avow

[uh-vou]
verb (used with object)
to declare frankly or openly; own; acknowledge; confess; admit: He avowed himself an opponent of all alliances.

Origin:
1150–1200; Middle English avowen < Old French avoue(r) < Latin advocāre. See advocate

avowable, adjective
avower, noun
reavow, verb (used with object)
unavowable, adjective
unavowableness, noun
unavowably, adverb
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Based on the Random House Dictionary, © Random House, Inc. 2014.
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World English Dictionary
avow (əˈvaʊ)
 
vb
1.  to state or affirm
2.  to admit openly
3.  rare law to justify or maintain (some action taken)
 
[C13: from Old French avouer to confess, from Latin advocāre to appeal to, call upon; see avouch, advocate]
 
a'vowable
 
adj
 
a'vowal
 
n
 
avowed
 
adj
 
avowedly
 
adv
 
a'vower
 
n

Collins English Dictionary - Complete & Unabridged 10th Edition
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Etymonline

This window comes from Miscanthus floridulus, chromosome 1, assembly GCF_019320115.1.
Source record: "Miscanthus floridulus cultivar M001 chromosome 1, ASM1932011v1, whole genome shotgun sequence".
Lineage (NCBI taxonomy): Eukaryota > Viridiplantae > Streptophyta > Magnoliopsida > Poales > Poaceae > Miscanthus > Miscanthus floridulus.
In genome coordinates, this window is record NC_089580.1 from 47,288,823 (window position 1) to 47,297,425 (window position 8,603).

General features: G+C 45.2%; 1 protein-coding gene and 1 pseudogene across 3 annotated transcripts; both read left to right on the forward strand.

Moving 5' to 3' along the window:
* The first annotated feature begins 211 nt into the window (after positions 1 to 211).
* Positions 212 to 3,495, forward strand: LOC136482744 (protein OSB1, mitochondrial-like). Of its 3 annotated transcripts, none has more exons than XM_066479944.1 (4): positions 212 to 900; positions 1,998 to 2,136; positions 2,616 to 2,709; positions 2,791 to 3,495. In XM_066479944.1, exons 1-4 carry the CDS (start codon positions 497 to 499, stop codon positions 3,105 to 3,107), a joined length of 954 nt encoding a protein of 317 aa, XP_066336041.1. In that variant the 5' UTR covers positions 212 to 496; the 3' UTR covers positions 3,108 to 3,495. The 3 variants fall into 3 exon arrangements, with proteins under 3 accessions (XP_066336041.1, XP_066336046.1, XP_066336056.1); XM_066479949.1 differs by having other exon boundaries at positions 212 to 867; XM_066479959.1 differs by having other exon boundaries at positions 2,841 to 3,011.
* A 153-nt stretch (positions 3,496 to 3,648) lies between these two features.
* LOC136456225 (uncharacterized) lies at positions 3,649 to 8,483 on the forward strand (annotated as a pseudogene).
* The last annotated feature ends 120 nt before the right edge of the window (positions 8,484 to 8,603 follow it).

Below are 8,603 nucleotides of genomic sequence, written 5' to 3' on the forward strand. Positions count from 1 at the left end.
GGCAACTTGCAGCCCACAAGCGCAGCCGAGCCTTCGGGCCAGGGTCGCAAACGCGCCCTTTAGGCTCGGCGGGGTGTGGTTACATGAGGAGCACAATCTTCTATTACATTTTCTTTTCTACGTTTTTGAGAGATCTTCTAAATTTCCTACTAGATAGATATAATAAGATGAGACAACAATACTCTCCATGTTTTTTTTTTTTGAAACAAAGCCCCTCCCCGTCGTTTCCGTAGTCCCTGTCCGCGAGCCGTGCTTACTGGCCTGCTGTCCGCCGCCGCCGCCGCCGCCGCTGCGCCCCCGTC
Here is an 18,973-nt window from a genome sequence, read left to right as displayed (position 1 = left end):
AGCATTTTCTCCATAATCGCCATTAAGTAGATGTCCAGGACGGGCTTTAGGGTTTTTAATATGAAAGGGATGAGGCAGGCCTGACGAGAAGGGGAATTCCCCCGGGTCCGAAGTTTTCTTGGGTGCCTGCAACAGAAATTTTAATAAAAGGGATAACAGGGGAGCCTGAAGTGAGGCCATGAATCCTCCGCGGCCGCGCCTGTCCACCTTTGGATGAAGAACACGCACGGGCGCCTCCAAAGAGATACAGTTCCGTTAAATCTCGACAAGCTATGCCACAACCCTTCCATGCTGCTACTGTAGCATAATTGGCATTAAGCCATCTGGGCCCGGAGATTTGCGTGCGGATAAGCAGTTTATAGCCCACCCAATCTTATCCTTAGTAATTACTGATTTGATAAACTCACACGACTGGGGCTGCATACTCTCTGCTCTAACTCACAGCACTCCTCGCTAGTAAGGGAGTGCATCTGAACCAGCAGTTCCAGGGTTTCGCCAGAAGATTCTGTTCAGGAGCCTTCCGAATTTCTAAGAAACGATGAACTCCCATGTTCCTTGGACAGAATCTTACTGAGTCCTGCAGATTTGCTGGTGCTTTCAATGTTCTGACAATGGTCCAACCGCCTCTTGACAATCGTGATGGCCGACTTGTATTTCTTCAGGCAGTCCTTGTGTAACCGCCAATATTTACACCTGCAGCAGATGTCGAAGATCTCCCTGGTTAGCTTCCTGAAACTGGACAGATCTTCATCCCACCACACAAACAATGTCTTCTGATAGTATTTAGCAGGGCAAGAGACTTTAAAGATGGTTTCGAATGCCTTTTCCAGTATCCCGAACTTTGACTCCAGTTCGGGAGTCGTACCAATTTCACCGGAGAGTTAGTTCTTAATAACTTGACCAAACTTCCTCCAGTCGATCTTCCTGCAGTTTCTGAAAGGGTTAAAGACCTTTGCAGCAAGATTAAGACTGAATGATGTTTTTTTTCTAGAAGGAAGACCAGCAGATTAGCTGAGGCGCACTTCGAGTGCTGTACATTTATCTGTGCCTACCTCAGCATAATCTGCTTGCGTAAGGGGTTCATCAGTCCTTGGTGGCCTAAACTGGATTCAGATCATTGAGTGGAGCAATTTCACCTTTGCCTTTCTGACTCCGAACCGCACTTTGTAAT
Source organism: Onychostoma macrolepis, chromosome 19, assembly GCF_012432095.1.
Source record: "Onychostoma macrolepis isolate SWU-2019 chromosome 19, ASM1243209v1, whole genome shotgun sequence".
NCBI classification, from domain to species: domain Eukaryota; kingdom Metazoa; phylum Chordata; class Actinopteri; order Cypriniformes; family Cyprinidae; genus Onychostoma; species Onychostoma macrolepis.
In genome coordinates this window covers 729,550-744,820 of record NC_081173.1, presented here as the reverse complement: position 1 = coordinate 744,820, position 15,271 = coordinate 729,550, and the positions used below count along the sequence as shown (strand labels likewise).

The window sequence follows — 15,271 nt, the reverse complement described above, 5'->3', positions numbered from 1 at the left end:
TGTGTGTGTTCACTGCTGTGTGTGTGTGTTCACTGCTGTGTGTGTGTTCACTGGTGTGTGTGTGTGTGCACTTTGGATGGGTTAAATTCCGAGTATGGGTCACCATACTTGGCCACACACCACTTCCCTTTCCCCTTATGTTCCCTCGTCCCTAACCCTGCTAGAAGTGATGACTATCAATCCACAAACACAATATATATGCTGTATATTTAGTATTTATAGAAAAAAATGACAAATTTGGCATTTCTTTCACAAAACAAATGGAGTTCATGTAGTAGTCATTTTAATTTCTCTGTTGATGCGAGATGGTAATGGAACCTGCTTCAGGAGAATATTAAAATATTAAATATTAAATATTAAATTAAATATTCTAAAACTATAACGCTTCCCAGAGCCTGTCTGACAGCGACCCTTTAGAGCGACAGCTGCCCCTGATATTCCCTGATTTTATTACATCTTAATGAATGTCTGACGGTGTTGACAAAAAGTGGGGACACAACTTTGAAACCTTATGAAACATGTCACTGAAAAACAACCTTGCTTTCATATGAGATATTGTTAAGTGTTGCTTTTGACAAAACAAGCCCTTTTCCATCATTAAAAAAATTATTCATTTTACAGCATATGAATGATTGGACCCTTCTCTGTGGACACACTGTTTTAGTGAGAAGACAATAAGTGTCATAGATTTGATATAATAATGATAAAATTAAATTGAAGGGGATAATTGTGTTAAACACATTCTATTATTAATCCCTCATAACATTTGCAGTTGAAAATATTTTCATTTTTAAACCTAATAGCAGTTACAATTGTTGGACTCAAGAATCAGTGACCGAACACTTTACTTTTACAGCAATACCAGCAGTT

Word Origin & History

avow
early 13c., from O.Fr. avoer "acknowledge, accept, recognize," especially as a protector, from L. advocare (see advocate). A synonym of avouch (q.v.), which tends to contain the more technical, legal aspect of the word. Related: Avowal.
Online Etymology Dictionary, © 2010 Douglas Harper
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Example sentences
He says, our behaviour ought to agree with our words, and avow our belief that our departed friends are in a state of bliss.
Or maybe it is real, as those who claim to have seen it avow.
They are shaken to their senses in time, and avow to await their turn for adult responsibilities.
Unbelievers had to be exceptionally courageous to avow their infidelity.
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